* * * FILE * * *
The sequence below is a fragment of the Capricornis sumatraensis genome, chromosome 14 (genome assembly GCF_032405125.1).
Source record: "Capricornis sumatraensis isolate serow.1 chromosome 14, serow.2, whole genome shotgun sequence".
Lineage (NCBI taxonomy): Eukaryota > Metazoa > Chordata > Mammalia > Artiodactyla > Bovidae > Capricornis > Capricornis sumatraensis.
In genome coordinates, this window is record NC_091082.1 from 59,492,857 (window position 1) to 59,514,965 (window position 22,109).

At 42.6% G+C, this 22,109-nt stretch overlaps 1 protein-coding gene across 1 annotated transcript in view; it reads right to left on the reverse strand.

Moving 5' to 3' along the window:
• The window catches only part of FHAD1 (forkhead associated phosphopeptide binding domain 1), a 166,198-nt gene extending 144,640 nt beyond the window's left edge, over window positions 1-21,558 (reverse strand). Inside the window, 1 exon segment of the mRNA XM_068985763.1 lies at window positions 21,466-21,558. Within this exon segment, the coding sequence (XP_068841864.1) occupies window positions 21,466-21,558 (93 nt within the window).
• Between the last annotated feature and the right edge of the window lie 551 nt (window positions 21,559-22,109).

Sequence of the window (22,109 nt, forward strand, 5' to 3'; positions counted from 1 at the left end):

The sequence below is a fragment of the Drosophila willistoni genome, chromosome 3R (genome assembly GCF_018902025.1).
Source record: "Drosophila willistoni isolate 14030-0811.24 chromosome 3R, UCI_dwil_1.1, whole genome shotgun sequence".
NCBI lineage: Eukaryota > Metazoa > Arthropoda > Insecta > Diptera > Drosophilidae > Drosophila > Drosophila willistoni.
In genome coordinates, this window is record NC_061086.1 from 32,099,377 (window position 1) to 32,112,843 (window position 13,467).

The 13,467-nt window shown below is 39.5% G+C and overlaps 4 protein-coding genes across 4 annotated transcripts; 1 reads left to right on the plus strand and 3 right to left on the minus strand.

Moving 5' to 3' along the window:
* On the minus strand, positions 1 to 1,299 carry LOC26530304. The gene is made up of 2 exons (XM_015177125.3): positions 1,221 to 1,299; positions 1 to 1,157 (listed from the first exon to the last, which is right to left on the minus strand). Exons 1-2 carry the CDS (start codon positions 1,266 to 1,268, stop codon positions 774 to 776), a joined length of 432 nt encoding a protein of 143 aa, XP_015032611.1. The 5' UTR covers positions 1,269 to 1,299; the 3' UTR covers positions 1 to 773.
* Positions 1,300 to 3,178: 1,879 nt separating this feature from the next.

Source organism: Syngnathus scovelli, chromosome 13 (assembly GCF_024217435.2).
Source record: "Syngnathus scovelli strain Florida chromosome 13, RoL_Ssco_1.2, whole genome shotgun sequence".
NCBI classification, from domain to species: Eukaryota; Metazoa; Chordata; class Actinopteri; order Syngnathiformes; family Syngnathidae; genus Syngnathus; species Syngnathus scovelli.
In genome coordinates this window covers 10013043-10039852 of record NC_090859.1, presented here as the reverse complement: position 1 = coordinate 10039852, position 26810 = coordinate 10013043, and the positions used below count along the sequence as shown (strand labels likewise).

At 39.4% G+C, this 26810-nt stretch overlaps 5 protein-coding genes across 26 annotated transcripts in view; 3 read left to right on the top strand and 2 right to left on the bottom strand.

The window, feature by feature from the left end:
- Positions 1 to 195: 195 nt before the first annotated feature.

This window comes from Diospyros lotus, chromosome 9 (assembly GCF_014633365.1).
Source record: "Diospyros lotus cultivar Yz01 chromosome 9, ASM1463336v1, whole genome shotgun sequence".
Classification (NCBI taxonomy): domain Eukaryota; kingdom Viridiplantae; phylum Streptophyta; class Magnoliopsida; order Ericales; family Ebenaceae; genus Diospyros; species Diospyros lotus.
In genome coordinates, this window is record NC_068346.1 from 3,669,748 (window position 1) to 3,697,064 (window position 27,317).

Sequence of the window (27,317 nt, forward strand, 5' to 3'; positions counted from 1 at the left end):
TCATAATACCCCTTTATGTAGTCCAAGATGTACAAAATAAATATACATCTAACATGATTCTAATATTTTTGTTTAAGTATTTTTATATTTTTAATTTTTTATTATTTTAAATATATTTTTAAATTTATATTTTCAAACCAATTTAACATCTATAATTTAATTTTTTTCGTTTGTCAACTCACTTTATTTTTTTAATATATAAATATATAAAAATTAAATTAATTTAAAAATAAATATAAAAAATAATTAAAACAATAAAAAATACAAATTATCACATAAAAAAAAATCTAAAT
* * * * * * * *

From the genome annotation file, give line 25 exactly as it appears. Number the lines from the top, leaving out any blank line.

This window comes from Diospyros lotus, chromosome 9 (assembly GCF_014633365.1).